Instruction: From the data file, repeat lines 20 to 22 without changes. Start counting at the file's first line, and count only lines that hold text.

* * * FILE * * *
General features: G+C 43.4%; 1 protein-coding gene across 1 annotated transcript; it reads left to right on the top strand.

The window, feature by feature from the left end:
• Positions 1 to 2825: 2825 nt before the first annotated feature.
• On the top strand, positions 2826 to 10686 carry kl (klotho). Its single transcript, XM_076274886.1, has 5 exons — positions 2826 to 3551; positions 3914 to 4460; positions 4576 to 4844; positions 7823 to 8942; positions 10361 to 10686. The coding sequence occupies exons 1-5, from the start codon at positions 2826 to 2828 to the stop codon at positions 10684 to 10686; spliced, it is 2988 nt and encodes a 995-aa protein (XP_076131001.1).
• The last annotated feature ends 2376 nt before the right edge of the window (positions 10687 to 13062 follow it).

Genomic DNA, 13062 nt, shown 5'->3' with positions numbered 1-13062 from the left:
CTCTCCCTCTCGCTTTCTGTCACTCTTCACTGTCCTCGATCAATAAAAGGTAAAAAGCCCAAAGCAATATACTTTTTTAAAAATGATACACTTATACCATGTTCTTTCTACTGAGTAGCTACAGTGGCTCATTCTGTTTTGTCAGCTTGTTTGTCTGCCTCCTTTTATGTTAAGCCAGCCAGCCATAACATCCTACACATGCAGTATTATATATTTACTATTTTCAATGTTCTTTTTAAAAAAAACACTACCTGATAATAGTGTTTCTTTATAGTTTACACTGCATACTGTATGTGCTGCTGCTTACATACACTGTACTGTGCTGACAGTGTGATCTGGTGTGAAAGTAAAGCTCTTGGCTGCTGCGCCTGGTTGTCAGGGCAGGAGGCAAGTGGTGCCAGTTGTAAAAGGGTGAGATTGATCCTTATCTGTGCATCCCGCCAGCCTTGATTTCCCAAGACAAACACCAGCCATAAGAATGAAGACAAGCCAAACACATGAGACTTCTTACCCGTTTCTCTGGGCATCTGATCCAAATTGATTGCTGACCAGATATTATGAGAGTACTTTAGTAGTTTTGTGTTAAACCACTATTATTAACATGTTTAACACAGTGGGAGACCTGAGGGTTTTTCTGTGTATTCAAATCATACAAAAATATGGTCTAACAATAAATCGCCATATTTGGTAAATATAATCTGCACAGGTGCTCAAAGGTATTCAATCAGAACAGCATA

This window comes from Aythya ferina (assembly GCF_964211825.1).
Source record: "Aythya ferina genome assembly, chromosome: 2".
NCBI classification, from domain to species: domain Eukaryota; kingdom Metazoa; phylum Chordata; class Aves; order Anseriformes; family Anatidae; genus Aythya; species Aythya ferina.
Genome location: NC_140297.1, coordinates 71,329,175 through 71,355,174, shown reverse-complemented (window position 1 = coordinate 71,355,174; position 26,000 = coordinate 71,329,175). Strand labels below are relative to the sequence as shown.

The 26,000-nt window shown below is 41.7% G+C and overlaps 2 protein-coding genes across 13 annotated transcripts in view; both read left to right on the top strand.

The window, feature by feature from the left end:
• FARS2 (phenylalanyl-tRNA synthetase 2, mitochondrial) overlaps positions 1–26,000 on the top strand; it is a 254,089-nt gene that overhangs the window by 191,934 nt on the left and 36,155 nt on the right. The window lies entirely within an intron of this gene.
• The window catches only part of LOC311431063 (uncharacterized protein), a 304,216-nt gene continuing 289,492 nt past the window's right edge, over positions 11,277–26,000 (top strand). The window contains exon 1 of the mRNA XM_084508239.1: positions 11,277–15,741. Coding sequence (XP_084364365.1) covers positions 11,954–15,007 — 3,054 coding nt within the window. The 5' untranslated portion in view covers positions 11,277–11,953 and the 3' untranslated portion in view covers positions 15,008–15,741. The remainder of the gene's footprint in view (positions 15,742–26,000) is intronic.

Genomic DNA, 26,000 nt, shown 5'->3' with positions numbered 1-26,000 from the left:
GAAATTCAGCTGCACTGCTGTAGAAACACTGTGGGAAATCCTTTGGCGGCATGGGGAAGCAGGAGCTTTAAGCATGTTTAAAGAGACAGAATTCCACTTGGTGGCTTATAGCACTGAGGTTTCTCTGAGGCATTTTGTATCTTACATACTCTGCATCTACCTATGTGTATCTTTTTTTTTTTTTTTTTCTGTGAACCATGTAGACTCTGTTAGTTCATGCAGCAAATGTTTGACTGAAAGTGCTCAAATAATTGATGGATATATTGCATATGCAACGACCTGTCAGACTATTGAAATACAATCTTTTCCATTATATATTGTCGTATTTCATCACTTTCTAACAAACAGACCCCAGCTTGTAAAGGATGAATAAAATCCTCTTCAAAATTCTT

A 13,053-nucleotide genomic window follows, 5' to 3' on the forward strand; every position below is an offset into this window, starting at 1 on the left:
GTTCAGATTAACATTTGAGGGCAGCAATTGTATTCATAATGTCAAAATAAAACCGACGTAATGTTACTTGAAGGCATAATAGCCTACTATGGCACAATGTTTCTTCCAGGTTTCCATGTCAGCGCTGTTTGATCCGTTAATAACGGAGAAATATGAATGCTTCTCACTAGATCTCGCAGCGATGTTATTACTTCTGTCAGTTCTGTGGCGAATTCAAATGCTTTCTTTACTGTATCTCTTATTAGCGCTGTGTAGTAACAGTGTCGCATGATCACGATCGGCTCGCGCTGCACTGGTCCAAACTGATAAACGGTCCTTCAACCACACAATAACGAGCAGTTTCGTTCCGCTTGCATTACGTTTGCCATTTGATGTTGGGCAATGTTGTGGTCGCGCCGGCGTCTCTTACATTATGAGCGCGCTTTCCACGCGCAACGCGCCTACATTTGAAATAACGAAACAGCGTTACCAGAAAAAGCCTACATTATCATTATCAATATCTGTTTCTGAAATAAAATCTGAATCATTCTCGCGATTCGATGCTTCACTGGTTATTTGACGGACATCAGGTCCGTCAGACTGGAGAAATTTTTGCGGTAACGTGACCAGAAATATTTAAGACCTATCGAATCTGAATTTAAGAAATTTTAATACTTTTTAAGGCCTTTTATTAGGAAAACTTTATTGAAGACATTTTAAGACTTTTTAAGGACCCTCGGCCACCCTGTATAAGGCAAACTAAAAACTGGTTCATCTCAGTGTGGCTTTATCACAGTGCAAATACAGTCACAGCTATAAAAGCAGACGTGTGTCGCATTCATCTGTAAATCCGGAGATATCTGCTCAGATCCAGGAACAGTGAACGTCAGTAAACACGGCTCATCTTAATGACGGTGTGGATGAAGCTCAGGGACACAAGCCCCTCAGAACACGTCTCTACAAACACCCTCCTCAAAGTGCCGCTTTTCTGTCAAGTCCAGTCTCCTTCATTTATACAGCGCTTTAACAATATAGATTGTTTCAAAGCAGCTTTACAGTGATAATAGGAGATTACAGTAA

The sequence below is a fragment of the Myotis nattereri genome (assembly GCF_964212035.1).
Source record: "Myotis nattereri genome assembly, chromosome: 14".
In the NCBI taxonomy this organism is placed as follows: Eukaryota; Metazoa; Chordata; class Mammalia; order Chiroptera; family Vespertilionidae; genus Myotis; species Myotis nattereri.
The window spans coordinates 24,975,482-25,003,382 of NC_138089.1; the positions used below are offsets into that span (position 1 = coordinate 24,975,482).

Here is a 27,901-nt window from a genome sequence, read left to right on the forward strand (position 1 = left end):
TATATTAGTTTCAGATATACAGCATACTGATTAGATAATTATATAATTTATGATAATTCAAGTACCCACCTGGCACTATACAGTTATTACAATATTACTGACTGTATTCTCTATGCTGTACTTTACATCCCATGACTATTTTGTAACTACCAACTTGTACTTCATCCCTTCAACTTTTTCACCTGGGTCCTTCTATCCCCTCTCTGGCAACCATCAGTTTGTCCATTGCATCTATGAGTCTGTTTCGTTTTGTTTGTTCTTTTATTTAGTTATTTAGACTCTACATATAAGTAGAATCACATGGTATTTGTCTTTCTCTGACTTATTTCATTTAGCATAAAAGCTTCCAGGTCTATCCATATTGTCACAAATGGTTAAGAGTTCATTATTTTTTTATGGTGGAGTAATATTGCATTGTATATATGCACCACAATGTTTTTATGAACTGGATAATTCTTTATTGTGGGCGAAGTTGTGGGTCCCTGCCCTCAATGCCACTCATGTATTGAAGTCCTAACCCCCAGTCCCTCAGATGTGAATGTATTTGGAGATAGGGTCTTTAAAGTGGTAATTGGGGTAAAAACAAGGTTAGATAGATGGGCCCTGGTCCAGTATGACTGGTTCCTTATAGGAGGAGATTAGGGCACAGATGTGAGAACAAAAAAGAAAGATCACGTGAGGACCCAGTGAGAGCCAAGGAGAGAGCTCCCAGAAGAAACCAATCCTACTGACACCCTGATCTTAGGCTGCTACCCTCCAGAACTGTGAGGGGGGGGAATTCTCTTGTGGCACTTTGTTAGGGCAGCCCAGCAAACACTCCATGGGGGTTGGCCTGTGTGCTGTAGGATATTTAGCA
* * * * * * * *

The sequence below is a fragment of the Myotis nattereri genome (assembly GCF_964212035.1).
Source record: "Myotis nattereri genome assembly, chromosome: 14".
In the NCBI taxonomy this organism is placed as follows: Eukaryota; Metazoa; Chordata; class Mammalia; order Chiroptera; family Vespertilionidae; genus Myotis; species Myotis nattereri.